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The HIPS Home Information Pack Explained

  • On 21st May 2010 the coalition government suspended The Home Information Pack and homeowners no longer need one in order to sell their home. Instead you will need an EPC (Energy Performance Certificate).

Introduced by the government during 2007, Home Information Packs contain key information for prospective home buyers in the UK, allowing them to make a better informed choice when searching for a property.

What’s In the Pack


  • Index
  • Sale Statement
  • Evidence of Title
  • Standard Searches
  • Energy Performance Certificate
  • Leasehold Documents (if applicable)


  • Home Condition Report
  • Guarantees and Warranties
  • Home Contents or Use forms
  • Other Searches

The Home Information Pack or HIP as its better known is a package of documents which anyone now selling their home in England and Wales, is required by law to compile. The government has brought in this legislation in the hope it will make buying a home a less stressful and more efficient process. It is also hoped to be beneficial to the housing market by speeding up the procedures involved and reduce the number of both buyers and sellers pulling out of the sale before completion.

There have been various postponements in releasing the Home Information Packs. Initially they were to be introduced for all homes on 1 June 2007, and then it was decided to spread the introduction over a period of time.

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The first roll out of HIPS was on 1 August 2007. From that date all homes with four or more bedrooms had to have a Home Information Pack before they could be put on the market. This was followed shortly after by including homes with three or more bedrooms on 10 September 2007 and finally by adding homes with two or less bedrooms on 14 December 2007.

The idea of each property having a Home Information Pack was first suggested in the Housing Act of 1994 and has taken 13 years to be brought into practice.

Initially part of the pack, the Home Condition Report, was intended to be compulsory. However, this idea was scrapped and the report is now voluntary. This has caused some controversy after the government decided this in August of last year.

The Home Condition Report contains important information on the condition of the property and is arguably one of the most important documents in the pack. It allows the prospective buyer to be certain of the state of the property before completing the sale.

Critics say the removal of the Home Condition Report as compulsory makes the pack less worthwhile and decreases any likelihood of the scheme improving the housing market. The government say it may in future reintroduce the reports as compulsory if insufficient buyers voluntarily provide it. The figure of how many sellers are including the report is not yet known. As it can cost up to £1000 there are worries this expense may put people off selling their homes.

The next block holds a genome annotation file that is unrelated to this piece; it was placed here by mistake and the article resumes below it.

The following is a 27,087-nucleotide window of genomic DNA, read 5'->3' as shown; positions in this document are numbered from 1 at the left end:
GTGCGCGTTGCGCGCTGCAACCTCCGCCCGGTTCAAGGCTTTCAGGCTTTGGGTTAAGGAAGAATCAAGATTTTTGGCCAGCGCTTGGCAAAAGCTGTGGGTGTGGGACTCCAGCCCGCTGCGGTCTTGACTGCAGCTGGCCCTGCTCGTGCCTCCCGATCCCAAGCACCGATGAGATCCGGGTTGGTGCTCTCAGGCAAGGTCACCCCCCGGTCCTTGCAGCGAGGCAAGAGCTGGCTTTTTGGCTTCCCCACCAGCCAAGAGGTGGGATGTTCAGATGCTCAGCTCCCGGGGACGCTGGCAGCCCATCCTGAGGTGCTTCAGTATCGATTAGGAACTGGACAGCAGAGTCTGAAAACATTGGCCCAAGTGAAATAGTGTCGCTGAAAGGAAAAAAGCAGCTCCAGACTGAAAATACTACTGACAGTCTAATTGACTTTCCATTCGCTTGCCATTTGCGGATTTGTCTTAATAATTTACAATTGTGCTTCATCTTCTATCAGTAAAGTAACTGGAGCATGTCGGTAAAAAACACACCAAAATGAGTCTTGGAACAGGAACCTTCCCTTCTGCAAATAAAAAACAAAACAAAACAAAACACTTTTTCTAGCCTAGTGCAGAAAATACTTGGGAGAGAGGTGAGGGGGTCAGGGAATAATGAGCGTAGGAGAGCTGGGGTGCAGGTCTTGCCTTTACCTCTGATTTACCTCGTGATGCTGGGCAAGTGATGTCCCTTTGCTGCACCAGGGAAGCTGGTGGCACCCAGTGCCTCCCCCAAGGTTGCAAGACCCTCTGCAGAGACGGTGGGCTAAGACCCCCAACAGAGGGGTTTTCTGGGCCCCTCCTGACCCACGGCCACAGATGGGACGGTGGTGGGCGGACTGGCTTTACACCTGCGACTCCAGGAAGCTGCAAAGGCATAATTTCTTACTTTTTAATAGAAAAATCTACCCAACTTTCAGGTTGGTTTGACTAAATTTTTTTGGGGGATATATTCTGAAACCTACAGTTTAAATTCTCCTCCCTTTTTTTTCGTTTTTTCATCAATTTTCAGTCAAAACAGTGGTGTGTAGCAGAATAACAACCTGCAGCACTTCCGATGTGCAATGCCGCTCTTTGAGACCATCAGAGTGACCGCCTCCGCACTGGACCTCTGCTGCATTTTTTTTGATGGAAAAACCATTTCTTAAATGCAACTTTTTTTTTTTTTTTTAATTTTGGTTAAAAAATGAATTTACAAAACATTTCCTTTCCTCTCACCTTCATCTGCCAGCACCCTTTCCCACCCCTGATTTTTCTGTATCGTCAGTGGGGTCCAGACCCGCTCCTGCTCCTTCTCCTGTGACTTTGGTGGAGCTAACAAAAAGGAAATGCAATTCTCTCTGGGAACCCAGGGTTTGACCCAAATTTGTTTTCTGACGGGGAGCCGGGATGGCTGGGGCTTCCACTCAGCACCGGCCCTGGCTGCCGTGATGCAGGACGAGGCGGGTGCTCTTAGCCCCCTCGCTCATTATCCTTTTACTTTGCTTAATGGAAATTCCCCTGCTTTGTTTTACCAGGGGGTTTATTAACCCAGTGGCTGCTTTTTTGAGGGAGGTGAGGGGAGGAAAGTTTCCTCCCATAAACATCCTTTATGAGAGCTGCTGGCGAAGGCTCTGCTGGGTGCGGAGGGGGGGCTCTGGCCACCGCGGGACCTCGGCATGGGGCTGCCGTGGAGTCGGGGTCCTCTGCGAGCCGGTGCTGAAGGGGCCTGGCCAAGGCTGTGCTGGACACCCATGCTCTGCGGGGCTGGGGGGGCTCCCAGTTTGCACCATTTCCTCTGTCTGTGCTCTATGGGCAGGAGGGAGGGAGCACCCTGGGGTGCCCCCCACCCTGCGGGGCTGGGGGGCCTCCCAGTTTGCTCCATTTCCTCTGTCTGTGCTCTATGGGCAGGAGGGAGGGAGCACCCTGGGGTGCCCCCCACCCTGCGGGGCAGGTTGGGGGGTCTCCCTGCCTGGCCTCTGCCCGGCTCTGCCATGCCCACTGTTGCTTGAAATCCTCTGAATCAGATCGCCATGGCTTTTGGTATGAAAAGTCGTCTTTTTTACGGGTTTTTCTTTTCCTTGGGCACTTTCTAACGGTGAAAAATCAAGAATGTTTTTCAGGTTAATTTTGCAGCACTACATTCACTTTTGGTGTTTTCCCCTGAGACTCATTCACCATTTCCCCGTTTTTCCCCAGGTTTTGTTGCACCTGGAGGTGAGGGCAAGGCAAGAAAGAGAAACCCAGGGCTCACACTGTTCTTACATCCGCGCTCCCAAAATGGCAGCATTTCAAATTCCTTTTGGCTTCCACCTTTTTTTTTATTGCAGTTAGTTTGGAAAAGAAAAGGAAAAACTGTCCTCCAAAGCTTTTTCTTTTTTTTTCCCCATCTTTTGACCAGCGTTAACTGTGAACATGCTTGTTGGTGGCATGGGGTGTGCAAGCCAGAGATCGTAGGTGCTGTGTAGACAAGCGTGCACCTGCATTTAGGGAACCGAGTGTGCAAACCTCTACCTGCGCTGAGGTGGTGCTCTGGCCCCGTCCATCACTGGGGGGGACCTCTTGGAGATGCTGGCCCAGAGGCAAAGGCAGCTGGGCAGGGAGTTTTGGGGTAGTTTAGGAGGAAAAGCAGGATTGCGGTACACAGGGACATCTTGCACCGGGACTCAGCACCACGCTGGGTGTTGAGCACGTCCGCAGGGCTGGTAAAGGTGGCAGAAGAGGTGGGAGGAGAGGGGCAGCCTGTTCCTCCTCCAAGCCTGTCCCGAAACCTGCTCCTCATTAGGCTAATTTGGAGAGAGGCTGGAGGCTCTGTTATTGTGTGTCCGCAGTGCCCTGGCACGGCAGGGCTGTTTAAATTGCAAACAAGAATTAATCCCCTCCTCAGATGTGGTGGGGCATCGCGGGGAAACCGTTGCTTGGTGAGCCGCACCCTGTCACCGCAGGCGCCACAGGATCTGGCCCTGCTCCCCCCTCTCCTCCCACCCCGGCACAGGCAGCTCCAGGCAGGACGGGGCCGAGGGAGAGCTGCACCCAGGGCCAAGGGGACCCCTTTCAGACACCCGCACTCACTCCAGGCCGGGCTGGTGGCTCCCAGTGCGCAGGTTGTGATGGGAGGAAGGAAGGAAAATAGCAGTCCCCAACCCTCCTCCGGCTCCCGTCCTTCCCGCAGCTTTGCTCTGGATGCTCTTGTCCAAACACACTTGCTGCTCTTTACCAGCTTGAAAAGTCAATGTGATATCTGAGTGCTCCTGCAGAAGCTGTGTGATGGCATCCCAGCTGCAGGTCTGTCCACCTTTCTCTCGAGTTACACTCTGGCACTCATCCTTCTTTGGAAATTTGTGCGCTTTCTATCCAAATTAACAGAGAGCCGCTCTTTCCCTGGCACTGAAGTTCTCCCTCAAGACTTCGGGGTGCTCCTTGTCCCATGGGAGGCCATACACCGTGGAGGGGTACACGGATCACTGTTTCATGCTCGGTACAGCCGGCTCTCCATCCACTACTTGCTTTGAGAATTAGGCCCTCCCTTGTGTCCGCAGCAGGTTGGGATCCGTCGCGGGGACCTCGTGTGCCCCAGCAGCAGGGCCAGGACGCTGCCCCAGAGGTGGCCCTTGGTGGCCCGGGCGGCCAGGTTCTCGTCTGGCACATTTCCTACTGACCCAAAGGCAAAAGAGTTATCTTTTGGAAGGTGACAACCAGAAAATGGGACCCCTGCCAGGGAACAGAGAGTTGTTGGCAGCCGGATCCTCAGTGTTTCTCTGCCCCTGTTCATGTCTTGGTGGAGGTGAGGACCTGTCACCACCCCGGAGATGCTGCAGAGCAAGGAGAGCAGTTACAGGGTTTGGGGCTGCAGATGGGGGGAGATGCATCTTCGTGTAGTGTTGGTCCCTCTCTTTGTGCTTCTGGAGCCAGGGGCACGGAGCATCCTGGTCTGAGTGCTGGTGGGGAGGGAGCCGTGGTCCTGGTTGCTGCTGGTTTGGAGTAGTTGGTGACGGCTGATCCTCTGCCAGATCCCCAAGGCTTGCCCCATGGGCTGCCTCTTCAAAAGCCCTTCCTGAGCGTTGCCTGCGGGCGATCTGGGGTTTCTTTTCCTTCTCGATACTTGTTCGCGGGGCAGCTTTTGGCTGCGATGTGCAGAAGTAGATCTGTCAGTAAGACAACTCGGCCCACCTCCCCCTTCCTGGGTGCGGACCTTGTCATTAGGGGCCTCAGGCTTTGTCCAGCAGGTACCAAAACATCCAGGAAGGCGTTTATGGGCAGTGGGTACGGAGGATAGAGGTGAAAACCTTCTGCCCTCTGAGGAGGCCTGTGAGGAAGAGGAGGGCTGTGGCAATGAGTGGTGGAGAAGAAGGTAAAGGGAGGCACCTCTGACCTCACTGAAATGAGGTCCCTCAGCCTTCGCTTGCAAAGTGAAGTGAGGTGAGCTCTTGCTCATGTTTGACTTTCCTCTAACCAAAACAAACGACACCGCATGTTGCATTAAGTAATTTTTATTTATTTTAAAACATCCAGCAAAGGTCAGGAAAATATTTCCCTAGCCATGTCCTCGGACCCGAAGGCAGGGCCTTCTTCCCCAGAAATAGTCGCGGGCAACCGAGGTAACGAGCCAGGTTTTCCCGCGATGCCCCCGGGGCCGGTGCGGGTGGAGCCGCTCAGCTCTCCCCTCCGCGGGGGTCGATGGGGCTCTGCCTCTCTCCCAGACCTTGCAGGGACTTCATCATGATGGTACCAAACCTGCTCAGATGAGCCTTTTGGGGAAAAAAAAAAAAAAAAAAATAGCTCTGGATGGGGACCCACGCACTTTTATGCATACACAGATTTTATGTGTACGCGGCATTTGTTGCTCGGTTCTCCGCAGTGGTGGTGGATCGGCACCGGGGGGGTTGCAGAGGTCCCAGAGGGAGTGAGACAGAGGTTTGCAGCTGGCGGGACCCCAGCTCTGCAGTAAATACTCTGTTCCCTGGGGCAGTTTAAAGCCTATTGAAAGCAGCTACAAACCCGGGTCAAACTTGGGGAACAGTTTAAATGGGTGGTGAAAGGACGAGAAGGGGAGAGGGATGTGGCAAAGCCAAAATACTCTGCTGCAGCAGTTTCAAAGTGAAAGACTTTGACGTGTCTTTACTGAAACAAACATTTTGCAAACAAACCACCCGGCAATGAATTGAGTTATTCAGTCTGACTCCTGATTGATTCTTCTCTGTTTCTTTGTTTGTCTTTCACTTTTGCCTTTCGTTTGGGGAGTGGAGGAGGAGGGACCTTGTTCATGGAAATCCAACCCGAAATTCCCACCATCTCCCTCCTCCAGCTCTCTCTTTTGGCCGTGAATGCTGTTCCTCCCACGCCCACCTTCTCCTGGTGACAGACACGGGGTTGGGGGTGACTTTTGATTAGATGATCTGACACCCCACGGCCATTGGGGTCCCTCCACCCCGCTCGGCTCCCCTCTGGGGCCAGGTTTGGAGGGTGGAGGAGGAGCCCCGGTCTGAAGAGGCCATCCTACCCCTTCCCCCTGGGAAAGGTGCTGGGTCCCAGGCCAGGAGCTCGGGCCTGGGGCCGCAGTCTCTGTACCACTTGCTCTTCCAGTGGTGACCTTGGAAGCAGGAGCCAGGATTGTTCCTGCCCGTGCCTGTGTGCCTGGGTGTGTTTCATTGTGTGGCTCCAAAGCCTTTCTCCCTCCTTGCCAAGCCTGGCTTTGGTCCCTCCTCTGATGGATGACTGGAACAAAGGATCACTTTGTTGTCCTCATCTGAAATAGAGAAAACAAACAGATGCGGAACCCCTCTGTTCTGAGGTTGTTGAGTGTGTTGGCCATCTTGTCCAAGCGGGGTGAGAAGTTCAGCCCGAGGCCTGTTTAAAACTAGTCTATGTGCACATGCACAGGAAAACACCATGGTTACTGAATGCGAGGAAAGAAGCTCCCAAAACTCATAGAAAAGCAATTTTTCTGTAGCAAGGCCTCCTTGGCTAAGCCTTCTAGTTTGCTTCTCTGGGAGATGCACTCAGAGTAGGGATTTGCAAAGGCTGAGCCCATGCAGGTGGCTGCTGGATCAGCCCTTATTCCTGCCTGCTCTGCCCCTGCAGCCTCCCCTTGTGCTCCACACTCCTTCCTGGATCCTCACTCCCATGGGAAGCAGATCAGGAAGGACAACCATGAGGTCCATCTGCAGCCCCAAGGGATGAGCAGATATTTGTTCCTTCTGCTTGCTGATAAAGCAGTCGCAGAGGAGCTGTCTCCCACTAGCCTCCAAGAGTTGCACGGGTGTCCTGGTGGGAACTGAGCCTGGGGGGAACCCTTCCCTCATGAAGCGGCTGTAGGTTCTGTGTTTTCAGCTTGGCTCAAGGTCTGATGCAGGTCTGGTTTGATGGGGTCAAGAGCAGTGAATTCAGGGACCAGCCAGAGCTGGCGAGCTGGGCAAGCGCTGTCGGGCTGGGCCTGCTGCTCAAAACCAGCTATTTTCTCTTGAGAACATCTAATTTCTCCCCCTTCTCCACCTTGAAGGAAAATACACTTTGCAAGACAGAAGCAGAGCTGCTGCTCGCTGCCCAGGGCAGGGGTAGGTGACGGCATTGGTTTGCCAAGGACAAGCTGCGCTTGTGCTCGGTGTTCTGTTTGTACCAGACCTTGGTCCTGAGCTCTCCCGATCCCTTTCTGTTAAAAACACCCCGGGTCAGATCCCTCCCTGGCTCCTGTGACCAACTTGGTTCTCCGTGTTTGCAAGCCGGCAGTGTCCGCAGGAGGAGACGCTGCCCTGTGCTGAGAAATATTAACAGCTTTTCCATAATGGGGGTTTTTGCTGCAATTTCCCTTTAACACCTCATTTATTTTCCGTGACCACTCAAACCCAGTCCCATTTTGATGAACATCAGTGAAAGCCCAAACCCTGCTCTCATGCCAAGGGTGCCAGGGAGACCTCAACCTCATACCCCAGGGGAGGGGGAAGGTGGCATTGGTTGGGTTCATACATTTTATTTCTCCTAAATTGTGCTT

Currently the way it stands, all homes must have a Home Information Pack already compiled or at least being compiled before they can be put on the market. On 1 June 2008 all homes must have the pack already compiled before the property can even be placed up for sale. Failure to provide a HIP will result in a fine of at least £200.

If you’re thinking of selling your home, it’s a good idea to keep an eye on the current legislation regarding HIPS in case any changes are made in the future.

Further Information

Everything you need to know about HIPS in detail:

What’s in the Pack?

There are two categories of documents contained in the Home Information Pack. The first category comprises of documents which must by law be included and the second holds authorised or voluntary information.

The required documents which must be held in the pack are:


This lists all the contents included in the pack. If an item that should be held within the pack is temporarily unavailable, the index must state this and give a reason why it is missing. It should also give the measures being taken to provide it. If, in the future more items are added or removed from the pack, the index should be updated to record this.

Energy Performance Certificate

This certificate states how energy efficient and environmentally friendly a property is. Both are rated on a scale of A-G, with A being the top rated band. Currently most UK homes fall into bands D or E in both categories and the certificate gives advice on how to improve this. For new build homes still under construction, the seller must give an estimated grade, however a full certificate will be provided once the property is completed.

Sale Statement

This document gives information relating to the terms of the sale and will include the address of the property, the type of property, whether it is being sold as vacant possession or occupied and whether it is being sold by the owner or someone else. It must also include information on whether the property is registered or unregistered at the Land Registry and whether it is Freehold, Commonhold or Leasehold.

Standard searches

This includes documentation held by the Local Authority relating to what are called local enquiries. This contains information on proposed road building and planning applications. Information on drainage and water services should also be included in this section as should the lands charges register relating to the property which is being sold.